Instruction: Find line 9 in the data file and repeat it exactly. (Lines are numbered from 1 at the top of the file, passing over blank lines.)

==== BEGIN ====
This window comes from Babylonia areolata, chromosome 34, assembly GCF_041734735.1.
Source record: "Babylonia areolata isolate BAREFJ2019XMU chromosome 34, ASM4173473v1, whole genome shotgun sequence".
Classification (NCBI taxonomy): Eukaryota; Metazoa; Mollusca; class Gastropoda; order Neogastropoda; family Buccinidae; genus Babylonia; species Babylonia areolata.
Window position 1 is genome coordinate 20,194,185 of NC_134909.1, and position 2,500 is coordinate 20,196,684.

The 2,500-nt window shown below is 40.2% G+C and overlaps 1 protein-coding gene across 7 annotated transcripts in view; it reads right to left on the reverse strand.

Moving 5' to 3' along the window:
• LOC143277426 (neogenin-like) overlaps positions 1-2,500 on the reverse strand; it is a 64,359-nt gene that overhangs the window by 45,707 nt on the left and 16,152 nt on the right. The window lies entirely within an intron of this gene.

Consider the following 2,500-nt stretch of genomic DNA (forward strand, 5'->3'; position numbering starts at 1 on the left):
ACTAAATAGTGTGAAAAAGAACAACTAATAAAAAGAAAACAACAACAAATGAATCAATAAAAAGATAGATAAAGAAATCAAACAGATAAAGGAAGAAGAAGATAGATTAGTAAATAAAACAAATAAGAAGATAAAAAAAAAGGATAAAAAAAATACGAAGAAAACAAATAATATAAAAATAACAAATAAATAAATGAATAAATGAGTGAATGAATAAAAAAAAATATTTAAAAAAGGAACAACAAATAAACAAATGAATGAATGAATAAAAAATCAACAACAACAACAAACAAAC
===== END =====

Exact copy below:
ACTAAATAGTGTGAAAAAGAACAACTAATAAAAAGAAAACAACAACAAATGAATCAATAAAAAGATAGATAAAGAAATCAAACAGATAAAGGAAGAAGAAGATAGATTAGTAAATAAAACAAATAAGAAGATAAAAAAAAAGGATAAAAAAAATACGAAGAAAACAAATAATATAAAAATAACAAATAAATAAATGAATAAATGAGTGAATGAATAAAAAAAAATATTTAAAAAAGGAACAACAAATAAACAAATGAATGAATGAATAAAAAATCAACAACAACAACAAACAAAC